Ten years ago last month, I was blessed with the gift of a new liver. At the time, I was near death from a liver ailment and the donation of an organ was the gift that saved my life. I woke up from that 7 hour operation with a chance to live and chase my dreams anew. Post transplant recovery was long and hard and after about a year, even though I was doing well physically, I found myself dragging through days of sadness and depression. I was struggling to find a perspective and balance that could keep me feeling grateful for this life-saving gift and the opportunities it now presented.

One day, walking through an art gallery in town, I came upon a carved deer antler turtle (an icon of life, gratitude and patience) that seemed to call out to me from its case. I asked to see it and in an instant, I felt like I had been connected to a source of energy and comfort that began to shift my mental framework. I quickly bought that little icon and started the ritual of putting it on every day as a reminder to recommit myself to a new sense of mission that, to this day, informs my life and my daily activity. Each day, by placing my turtle around my neck, I get to reconnect in gratitude with the gift I was given by the family of a 43 year old man whose death made a new start possible for me. I resonate with the flow of joy and gratitude that so many of you tell me you can hear in my music.

My better angels were working for me back then. And now, “Turtle” and “New Turtle” remind me to try to walk in rhythm with the grace, compassion, and the generosity of spirit that exists in our love and care for each other. It’s an action that reminds me to share the blessings forward. It has made for a very enlightening 10 years. And no, it doesn’t make every day “magic” or keep me from feeling challenged and/or overwhelmed at times. But it does remind me that I have a choice in how I see the things that come across my lens and most often, it allows me some grace in deciding how to face them.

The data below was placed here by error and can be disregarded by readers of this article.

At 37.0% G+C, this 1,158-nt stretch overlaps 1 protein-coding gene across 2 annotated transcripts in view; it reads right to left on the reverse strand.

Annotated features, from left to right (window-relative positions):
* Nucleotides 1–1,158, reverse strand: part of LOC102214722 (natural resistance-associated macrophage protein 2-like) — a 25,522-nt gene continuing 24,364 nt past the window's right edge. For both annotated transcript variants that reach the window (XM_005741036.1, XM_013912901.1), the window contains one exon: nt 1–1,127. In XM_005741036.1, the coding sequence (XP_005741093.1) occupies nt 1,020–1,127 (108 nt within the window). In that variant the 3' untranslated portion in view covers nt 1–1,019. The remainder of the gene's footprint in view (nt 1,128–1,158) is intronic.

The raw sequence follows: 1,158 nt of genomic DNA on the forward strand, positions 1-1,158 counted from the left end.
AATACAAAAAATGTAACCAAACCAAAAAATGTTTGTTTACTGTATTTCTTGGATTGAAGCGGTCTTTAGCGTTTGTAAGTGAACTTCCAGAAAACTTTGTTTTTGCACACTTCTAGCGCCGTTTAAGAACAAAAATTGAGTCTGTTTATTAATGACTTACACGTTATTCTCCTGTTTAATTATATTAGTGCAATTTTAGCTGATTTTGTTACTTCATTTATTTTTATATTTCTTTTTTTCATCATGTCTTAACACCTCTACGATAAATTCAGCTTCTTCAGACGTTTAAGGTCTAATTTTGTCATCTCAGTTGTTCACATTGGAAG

The song “Better Angels” also came to me as a gift. It’s a song that speaks of a need to rebuild our sense of trust and commitment to each other. It speaks of the mission that so many of you share with me: of being grateful for that infusion of support, love, and friendship that helps us all to be better people and more thoughtful members of our families and communities.